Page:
From: Milan, Italy
There isn't even much "syncophant drooling", certainly for that particular forum. I thought it was quite an interesting discussion, actually. The guy concerned knows his stuff
Not at all, IMHO, and this is not because I'm "partisan". He fails to grasp the basic (and factual) point that TOAW is a *tool* to write wargames at operational level - and not a wargame "per se". Since the nature of TOAW is open to all who make the simplest inquires about the game, this is enough to say that he doesn't know stuff beside the one he has memorized.
Notice how I used the word "wargames" and not "scenarios": TOAW is flexible enough that, even if keeping a general core of rules, it allows to the designers to portray a specific situation the way they feel is better - almost like if they were writing the specific rules for an unique title. You can have a "Stalingrad" where you can try to pull out the Sixth Army in a big what if, another one where the Sixth Army is fixed and the race is to save it from the outside, yet another one at a different scale and covering all the Southern Front in 1942, and so on.
So, truth is that when you launch a "scenario" in TOAW, you are actually opening a new wargame box, complete with unique rules (the attached docs) - which you have to study so to understand the situation, the designer's intent, the "chrome bits" (ex. high attrition level at Stalingrad to simulate the unusual disease levels in the kessel) and other factors specific to that scenario. Only then you can start thinking about how to play it. The dude at Battlefront is right when he writes:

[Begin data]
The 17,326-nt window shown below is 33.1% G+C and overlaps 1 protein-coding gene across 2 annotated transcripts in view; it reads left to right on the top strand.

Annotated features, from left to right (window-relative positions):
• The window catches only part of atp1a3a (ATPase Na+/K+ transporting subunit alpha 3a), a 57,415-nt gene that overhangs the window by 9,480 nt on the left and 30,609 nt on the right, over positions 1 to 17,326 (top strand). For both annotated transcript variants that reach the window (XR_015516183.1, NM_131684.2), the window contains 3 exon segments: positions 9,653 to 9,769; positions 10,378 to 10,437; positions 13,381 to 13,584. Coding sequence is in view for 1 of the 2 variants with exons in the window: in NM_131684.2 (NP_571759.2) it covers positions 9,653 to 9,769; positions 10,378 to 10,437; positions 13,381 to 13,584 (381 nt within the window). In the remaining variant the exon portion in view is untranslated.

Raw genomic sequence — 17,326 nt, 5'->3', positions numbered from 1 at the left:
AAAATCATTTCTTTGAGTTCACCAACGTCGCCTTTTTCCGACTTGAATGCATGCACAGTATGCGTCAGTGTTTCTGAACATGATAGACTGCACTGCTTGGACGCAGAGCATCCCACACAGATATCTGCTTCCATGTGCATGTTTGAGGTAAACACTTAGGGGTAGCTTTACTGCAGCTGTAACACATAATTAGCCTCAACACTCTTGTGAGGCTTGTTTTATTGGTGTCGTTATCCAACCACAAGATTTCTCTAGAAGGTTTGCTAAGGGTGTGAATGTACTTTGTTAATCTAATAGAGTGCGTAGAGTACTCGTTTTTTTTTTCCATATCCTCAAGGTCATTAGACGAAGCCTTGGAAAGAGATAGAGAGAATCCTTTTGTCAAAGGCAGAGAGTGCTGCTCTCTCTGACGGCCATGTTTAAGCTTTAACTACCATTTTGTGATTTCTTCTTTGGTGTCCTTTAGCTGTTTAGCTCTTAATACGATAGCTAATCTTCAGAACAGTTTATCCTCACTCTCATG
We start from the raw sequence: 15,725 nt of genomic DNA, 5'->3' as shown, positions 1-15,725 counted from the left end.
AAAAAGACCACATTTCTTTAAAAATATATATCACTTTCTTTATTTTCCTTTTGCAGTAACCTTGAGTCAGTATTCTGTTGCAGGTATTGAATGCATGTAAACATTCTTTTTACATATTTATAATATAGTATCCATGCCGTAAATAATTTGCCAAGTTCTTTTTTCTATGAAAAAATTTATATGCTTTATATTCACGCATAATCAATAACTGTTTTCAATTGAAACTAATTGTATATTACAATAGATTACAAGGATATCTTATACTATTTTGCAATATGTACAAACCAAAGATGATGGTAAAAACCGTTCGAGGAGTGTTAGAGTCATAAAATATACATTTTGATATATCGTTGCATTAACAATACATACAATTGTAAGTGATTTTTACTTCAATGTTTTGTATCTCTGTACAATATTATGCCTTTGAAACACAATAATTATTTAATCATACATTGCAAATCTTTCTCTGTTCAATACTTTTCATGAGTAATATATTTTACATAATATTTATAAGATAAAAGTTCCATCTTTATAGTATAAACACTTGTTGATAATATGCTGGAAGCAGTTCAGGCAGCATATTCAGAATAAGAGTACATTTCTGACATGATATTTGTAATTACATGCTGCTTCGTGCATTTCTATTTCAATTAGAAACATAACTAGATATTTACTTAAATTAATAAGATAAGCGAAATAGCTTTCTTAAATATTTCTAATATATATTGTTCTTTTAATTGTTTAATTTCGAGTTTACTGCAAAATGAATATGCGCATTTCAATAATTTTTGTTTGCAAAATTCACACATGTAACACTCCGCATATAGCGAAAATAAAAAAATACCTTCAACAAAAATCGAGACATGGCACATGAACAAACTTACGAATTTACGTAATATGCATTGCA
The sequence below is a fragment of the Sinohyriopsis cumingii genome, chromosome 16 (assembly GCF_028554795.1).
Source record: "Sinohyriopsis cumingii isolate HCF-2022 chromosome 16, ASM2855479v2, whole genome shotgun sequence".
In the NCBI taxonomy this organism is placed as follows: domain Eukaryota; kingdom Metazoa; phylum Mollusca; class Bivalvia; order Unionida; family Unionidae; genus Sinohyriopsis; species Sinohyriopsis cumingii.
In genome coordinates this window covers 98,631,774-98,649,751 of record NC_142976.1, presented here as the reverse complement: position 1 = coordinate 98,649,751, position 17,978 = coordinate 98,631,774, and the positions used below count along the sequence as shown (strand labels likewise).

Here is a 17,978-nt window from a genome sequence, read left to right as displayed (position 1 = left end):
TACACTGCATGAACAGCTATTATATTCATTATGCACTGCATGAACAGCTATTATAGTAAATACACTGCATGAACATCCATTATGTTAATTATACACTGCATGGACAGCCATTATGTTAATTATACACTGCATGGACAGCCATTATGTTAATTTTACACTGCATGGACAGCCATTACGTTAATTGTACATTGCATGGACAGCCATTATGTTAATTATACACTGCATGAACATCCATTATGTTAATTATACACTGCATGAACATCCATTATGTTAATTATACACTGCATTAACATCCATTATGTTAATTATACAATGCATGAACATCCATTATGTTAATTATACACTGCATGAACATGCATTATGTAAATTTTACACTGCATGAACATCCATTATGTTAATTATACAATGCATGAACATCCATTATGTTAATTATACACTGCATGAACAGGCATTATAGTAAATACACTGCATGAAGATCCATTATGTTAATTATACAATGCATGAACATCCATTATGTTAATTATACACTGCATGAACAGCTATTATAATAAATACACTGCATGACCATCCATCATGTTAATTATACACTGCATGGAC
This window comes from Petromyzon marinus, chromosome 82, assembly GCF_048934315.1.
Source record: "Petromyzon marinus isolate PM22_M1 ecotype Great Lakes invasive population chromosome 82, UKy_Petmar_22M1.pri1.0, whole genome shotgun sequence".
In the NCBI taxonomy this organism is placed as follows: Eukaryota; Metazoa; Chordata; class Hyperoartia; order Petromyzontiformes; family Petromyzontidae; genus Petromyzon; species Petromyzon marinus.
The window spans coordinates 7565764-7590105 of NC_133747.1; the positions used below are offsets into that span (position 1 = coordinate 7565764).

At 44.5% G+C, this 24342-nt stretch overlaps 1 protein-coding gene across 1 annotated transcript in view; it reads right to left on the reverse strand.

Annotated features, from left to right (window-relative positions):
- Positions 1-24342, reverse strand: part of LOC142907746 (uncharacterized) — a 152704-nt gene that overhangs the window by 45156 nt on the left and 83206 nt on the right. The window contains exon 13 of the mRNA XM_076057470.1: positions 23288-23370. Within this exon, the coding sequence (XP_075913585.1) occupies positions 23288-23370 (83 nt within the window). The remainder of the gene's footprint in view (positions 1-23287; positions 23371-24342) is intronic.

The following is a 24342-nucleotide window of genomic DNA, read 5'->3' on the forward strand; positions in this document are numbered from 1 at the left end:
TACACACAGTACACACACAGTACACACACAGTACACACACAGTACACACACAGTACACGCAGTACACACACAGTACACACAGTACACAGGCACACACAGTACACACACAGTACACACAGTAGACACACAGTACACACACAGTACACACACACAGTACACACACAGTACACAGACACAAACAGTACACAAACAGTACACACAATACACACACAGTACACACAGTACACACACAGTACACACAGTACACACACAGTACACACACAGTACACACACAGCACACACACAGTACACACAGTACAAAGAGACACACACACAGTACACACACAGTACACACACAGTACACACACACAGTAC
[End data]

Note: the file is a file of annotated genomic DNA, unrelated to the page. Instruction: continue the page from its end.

"Game design is a process in which an intelligent person with a clear thesis about the key aspects of some strategy game subject, models those key aspects, and puts control over them in the hands of the players. Leaving the outcome to their respective wits and getting his own tush off their table - but having selected the key variables and parameterized their control."
...And, ironically, it is here where his "criticism" of TOAW crashes and burns, since this is exactly what TOAW as a tool allows you to do - the end product being the specific scenario you either give out to play, or you play courtesy of some one else's efforts. Instead, he does seem to believe that TOAW is a wargame based on wild assuptions, vagueness and arbitrary rules - which is like to say that MS Word, as a novel, lacks focus and is too vague.
I think that I'll stick with *my* opinion of TOAW for a little while more
< Message edited by Vincenzo Beretta -- 3/17/2007 1:50:46 AM >